Or in a pinch, at a friends house, you can log in via the web and download the files that way.
The fact that it does this transparently in the background is awesome enough, but that’s not all! Every time you make a change, it keeps the previous versions for the last 30 days – so you can go back and recover that file you deleted or overwrote while on the road.
And that’s still not all. You can share any folder in your dropbox with other dropbox users that you specify. Now, anything you move into that subfolder shows up on their computer.
But, you ask, what if they’re not on dropbox? Or if I don’t want to share a folder with them? Well, there’s also a “public” folder. Move or copy a file in there, and right click on it, and select “Copy Public Link”. Now send them the link, and they can download the file directly from Dropbox. No need to fiddle around with yousendit, etc. for those occasions something’s too big to email.
Dropbox starts free at 2GB of storage, and you can pay for more. You can also refer your friends to get extra free storage for everyone who signs up a new account using your referral link.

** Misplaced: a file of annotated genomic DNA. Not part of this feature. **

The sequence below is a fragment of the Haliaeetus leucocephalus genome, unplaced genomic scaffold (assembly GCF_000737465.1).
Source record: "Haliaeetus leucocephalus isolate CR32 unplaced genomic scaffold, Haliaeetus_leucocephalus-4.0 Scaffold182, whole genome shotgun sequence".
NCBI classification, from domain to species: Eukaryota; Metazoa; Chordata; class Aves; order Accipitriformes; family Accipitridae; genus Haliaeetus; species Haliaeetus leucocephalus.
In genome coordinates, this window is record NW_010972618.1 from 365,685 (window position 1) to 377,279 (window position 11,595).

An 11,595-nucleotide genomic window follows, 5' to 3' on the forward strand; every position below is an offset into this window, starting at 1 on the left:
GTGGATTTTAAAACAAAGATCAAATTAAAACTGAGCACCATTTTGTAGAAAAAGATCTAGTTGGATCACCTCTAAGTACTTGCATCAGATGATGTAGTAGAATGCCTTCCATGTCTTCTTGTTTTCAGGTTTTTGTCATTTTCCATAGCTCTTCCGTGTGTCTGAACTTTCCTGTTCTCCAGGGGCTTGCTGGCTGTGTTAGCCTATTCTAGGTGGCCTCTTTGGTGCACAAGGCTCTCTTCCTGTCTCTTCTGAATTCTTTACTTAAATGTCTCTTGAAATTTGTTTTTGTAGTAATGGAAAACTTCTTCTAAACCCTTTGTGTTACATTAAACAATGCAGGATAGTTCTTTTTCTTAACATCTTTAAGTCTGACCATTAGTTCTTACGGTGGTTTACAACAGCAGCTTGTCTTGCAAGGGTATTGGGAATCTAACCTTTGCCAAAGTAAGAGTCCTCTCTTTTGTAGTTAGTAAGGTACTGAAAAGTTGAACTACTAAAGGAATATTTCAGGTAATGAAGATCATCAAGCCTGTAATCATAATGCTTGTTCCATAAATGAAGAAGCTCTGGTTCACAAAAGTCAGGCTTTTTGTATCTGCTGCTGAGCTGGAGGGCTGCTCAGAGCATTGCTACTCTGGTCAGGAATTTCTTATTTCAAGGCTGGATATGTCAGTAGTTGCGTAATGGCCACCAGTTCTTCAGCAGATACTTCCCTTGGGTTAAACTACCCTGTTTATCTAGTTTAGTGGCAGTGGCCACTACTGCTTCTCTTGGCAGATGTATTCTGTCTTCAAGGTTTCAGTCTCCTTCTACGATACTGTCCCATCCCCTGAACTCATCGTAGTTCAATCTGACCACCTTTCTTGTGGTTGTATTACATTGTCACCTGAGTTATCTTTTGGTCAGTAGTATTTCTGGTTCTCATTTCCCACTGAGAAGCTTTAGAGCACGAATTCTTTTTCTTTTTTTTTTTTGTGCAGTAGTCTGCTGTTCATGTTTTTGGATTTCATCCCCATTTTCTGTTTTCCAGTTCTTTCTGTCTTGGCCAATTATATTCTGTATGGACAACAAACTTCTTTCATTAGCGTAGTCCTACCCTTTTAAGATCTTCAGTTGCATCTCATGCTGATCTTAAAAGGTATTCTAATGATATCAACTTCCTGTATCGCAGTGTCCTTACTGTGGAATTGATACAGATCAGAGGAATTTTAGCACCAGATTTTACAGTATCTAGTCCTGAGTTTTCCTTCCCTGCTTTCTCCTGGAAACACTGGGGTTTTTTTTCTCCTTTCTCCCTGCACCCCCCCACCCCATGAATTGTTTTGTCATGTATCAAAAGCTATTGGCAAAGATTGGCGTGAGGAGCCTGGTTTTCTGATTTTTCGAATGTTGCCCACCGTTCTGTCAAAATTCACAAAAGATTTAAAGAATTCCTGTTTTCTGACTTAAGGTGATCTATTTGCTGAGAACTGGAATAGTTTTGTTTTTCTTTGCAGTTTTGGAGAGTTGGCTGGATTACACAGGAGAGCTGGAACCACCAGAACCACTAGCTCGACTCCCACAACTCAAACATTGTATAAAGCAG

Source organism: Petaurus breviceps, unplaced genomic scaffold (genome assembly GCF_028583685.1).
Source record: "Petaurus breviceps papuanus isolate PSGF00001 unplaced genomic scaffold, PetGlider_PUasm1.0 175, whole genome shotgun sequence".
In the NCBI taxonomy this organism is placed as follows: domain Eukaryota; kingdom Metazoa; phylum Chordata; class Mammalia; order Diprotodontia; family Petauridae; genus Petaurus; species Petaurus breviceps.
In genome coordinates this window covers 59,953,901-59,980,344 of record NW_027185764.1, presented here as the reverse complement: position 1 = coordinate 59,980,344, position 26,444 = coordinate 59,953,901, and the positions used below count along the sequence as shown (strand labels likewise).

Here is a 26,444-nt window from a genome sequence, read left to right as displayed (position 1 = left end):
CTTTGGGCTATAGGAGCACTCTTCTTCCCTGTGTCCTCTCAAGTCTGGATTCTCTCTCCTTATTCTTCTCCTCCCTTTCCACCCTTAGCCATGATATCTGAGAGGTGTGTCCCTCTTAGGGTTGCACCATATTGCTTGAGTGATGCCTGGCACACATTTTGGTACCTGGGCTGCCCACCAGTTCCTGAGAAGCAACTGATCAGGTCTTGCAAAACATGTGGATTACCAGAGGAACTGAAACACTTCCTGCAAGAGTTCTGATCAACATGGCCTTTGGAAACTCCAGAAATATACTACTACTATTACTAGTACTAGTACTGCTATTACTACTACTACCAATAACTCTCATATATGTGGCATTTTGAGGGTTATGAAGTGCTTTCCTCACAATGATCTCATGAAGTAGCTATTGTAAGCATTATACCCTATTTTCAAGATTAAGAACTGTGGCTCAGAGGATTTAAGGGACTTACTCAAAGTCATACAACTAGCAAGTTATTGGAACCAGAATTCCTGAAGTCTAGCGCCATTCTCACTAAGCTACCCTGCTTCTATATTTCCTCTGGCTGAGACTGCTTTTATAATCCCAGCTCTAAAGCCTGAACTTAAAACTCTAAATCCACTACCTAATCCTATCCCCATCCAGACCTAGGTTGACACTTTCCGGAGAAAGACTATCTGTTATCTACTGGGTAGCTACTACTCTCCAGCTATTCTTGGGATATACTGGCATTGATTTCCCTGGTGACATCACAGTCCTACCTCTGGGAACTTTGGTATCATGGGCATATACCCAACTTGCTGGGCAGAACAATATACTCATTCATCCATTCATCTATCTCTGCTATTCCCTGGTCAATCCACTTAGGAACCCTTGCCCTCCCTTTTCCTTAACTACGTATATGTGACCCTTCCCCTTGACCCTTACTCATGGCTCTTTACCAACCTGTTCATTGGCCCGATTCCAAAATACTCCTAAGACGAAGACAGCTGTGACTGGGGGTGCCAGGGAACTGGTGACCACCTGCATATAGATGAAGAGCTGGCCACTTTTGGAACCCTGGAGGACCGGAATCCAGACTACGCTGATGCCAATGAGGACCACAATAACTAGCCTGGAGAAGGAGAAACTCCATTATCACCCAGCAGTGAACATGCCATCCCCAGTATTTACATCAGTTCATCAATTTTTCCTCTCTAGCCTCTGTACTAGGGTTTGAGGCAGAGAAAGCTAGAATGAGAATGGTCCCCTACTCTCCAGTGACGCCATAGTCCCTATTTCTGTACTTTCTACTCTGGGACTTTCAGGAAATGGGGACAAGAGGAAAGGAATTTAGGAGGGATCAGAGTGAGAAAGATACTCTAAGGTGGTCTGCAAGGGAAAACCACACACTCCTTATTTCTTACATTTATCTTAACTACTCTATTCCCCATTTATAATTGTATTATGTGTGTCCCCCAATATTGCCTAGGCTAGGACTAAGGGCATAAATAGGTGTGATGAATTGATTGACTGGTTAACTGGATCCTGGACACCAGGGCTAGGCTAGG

And joking aside, it is an outstanding product that they constantly improve to make it faster, smaller, and more reliable than it already is. I evangelize it every day, and I keep all of my “current project” files within my dropbox folder. If I lose my laptop away from home, I’ll be able to recover all my current stuff up to my last internet connection, and anything older is archived to other backups anyway.
This Windows and Mac (Intel-only) browser is incredibly fast, incredibly lightweight, somewhat more secure than IE for Windows, and better than Safari when it comes to juggling multiple google logins to different domains. I recommend it to any Windows client who doesn’t have to use Internet Explorer due to banking or other access requirements – and in many cases those people use Chrome for everything else.
While I still prefer to use Safari on the Mac due to the bookmark synching and a slight aesthetic preference – I often turn to Chrome.